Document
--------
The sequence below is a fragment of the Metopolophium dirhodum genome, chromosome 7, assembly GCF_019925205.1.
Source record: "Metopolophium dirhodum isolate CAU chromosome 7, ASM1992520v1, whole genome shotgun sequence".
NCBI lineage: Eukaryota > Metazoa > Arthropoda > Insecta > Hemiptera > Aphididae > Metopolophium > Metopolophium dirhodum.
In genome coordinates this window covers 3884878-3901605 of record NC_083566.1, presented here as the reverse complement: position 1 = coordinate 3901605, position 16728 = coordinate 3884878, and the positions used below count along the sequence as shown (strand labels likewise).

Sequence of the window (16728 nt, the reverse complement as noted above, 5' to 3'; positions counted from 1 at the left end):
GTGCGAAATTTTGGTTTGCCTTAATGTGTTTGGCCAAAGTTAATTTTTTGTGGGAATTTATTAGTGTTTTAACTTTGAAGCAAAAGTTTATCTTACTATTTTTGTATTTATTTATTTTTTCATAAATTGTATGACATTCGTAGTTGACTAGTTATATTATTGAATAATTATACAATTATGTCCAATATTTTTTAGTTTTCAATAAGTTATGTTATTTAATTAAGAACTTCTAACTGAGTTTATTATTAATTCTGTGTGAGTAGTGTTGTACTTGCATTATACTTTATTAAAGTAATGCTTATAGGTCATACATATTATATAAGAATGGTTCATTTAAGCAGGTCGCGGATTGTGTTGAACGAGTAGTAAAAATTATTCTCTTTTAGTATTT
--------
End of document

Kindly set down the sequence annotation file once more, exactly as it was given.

The sequence below is a fragment of the Metopolophium dirhodum genome, chromosome 7, assembly GCF_019925205.1.
Source record: "Metopolophium dirhodum isolate CAU chromosome 7, ASM1992520v1, whole genome shotgun sequence".
NCBI lineage: Eukaryota > Metazoa > Arthropoda > Insecta > Hemiptera > Aphididae > Metopolophium > Metopolophium dirhodum.
In genome coordinates this window covers 3884878-3901605 of record NC_083566.1, presented here as the reverse complement: position 1 = coordinate 3901605, position 16728 = coordinate 3884878, and the positions used below count along the sequence as shown (strand labels likewise).

Sequence of the window (16728 nt, the reverse complement as noted above, 5' to 3'; positions counted from 1 at the left end):
GTGCGAAATTTTGGTTTGCCTTAATGTGTTTGGCCAAAGTTAATTTTTTGTGGGAATTTATTAGTGTTTTAACTTTGAAGCAAAAGTTTATCTTACTATTTTTGTATTTATTTATTTTTTCATAAATTGTATGACATTCGTAGTTGACTAGTTATATTATTGAATAATTATACAATTATGTCCAATATTTTTTAGTTTTCAATAAGTTATGTTATTTAATTAAGAACTTCTAACTGAGTTTATTATTAATTCTGTGTGAGTAGTGTTGTACTTGCATTATACTTTATTAAAGTAATGCTTATAGGTCATACATATTATATAAGAATGGTTCATTTAAGCAGGTCGCGGATTGTGTTGAACGAGTAGTAAAAATTATTCTCTTTTAGTATTT